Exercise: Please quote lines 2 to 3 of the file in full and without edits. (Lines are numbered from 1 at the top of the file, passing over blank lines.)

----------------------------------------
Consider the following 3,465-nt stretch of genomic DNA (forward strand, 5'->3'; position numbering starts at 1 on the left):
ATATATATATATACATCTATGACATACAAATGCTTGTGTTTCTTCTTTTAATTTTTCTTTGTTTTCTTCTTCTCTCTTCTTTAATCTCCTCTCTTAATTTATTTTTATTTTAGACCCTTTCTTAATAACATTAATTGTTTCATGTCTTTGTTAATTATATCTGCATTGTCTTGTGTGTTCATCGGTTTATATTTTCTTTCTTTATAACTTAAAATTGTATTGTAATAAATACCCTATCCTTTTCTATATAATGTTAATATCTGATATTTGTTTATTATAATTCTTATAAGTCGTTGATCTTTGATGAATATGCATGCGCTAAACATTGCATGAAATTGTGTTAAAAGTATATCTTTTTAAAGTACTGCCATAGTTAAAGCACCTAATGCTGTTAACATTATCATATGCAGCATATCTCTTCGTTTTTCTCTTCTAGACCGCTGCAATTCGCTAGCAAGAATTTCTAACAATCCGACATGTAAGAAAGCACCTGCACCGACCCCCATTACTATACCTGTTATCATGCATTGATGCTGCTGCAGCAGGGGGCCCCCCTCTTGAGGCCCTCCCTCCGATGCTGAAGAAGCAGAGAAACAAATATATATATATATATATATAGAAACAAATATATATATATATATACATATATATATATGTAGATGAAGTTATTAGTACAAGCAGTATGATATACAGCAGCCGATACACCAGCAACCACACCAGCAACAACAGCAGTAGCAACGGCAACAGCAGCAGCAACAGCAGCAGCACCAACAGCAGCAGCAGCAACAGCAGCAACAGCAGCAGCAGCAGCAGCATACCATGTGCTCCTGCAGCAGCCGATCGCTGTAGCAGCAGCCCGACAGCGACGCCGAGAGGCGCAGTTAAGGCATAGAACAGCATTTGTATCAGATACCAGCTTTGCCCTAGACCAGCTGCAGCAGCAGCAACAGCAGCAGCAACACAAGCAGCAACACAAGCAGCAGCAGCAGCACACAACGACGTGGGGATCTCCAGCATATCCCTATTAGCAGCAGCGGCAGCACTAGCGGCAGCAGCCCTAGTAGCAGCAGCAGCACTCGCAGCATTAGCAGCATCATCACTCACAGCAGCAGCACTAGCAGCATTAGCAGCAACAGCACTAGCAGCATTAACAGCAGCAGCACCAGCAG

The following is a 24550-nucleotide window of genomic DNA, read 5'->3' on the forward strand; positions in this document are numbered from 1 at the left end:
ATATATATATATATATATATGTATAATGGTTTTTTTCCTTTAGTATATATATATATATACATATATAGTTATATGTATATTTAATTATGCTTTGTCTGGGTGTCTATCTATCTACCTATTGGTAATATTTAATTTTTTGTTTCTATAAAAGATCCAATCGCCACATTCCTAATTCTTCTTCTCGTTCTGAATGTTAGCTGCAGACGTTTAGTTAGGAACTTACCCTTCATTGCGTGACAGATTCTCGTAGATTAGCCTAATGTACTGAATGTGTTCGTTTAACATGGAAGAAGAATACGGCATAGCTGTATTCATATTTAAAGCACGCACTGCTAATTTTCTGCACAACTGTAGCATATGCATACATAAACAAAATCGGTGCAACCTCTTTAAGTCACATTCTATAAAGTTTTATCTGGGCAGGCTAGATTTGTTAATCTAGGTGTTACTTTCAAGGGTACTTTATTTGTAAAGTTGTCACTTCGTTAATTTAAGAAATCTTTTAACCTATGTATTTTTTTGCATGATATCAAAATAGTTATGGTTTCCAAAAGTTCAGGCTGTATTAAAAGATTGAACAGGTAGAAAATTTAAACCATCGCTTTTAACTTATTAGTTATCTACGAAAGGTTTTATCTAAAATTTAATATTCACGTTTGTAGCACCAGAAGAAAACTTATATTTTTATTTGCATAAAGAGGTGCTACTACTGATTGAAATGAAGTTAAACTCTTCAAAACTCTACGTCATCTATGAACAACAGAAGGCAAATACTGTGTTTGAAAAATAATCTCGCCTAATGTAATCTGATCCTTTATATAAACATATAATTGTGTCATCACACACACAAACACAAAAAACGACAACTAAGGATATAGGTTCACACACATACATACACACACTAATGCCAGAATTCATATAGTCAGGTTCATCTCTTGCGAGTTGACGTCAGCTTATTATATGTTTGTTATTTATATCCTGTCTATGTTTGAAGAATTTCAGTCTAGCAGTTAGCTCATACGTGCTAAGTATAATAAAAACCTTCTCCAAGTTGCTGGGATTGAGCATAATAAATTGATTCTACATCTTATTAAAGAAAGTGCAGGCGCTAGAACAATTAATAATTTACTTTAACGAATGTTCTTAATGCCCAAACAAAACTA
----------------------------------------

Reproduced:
ATATATATATATACATCTATGACATACAAATGCTTGTGTTTCTTCTTTTAATTTTTCTTTGTTTTCTTCTTCTCTCTTCTTTAATCTCCTCTCTTAATTTATTTTTATTTTAGACCCTTTCTTAATAACATTAATTGTTTCATGTCTTTGTTAATTATATCTGCATTGTCTTGTGTGTTCATCGGTTTATATTTTCTTTCTTTATAACTTAAAATTGTATTGTAATAAATACCCTATCCTTTTCTATATAATGTTAATATCTGATATTTGTTTATTATAATTCTTATAAGTCGTTGATCTTTGATGAATATGCATGCGCTAAACATTGCATGAAATTGTGTTAAAAGTATATCTTTTTAAAGTACTGCCATAGTTAAAGCACCTAATGCTGTTAACATTATCATATGCAGCATATCTCTTCGTTTTTCTCTTCTAGACCGCTGCAATTCGCTAGCAAGAATTTCTAACAATCCGACATGTAAGAAAGCACCTGCACCGACCCCCATTACTATACCTGTTATCATGCATTGATGCTGCTGCAGCAGGGGGCCCCCCTCTTGAGGCCCTCCCTCCGATGCTGAAGAAGCAGAGAAACAAATATATATATATATATATATAGAAACAAATATATATATATATATACATATATATATATGTAGATGAAGTTATTAGTACAAGCAGTATGATATACAGCAGCCGATACACCAGCAACCACACCAGCAACAACAGCAGTAGCAACGGCAACAGCAGCAGCAACAGCAGCAGCACCAACAGCAGCAGCAGCAACAGCAGCAACAGCAGCAGCAGCAGCAGCATACCATGTGCTCCTGCAGCAGCCGATCGCTGTAGCAGCAGCCCGACAGCGACGCCGAGAGGCGCAGTTAAGGCATAGAACAGCATTTGTATCAGATACCAGCTTTGCCCTAGACCAGCTGCAGCAGCAGCAACAGCAGCAGCAACACAAGCAGCAACACAAGCAGCAGCAGCAGCACACAACGACGTGGGGATCTCCAGCATATCCCTATTAGCAGCAGCGGCAGCACTAGCGGCAGCAGCCCTAGTAGCAGCAGCAGCACTCGCAGCATTAGCAGCATCATCACTCACAGCAGCAGCACTAGCAGCATTAGCAGCAACAGCACTAGCAGCATTAACAGCAGCAGCACCAGCAG

The following is a 24550-nucleotide window of genomic DNA, read 5'->3' on the forward strand; positions in this document are numbered from 1 at the left end: